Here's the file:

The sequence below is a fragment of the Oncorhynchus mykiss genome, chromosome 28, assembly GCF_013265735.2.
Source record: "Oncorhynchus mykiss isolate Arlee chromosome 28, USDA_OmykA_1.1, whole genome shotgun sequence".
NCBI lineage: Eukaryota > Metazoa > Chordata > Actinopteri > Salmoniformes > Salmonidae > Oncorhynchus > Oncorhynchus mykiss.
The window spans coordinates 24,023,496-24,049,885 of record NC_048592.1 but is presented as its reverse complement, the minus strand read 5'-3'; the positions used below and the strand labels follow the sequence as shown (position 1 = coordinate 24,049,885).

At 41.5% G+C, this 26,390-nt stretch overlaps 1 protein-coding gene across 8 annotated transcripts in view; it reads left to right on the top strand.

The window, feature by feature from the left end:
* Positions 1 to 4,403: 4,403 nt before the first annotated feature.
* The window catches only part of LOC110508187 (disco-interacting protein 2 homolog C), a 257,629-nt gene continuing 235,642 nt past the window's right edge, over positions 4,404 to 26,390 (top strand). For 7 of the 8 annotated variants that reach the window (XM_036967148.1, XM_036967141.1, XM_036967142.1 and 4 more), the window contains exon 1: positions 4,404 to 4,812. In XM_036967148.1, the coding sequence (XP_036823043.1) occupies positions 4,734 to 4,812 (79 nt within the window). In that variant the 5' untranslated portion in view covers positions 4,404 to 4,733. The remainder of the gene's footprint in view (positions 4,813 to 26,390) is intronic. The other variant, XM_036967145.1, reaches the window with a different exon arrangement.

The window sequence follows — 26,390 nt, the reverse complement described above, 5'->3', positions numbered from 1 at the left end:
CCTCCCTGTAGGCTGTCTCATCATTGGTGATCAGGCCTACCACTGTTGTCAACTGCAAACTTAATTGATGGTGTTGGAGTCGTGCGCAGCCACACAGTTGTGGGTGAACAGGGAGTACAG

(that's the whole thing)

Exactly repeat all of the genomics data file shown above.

The sequence below is a fragment of the Oncorhynchus mykiss genome, chromosome 28, assembly GCF_013265735.2.
Source record: "Oncorhynchus mykiss isolate Arlee chromosome 28, USDA_OmykA_1.1, whole genome shotgun sequence".
NCBI lineage: Eukaryota > Metazoa > Chordata > Actinopteri > Salmoniformes > Salmonidae > Oncorhynchus > Oncorhynchus mykiss.
The window spans coordinates 24,023,496-24,049,885 of record NC_048592.1 but is presented as its reverse complement, the minus strand read 5'-3'; the positions used below and the strand labels follow the sequence as shown (position 1 = coordinate 24,049,885).

At 41.5% G+C, this 26,390-nt stretch overlaps 1 protein-coding gene across 8 annotated transcripts in view; it reads left to right on the top strand.

The window, feature by feature from the left end:
* Positions 1 to 4,403: 4,403 nt before the first annotated feature.
* The window catches only part of LOC110508187 (disco-interacting protein 2 homolog C), a 257,629-nt gene continuing 235,642 nt past the window's right edge, over positions 4,404 to 26,390 (top strand). For 7 of the 8 annotated variants that reach the window (XM_036967148.1, XM_036967141.1, XM_036967142.1 and 4 more), the window contains exon 1: positions 4,404 to 4,812. In XM_036967148.1, the coding sequence (XP_036823043.1) occupies positions 4,734 to 4,812 (79 nt within the window). In that variant the 5' untranslated portion in view covers positions 4,404 to 4,733. The remainder of the gene's footprint in view (positions 4,813 to 26,390) is intronic. The other variant, XM_036967145.1, reaches the window with a different exon arrangement.

The window sequence follows — 26,390 nt, the reverse complement described above, 5'->3', positions numbered from 1 at the left end:
CCTCCCTGTAGGCTGTCTCATCATTGGTGATCAGGCCTACCACTGTTGTCAACTGCAAACTTAATTGATGGTGTTGGAGTCGTGCGCAGCCACACAGTTGTGGGTGAACAGGGAGTACAG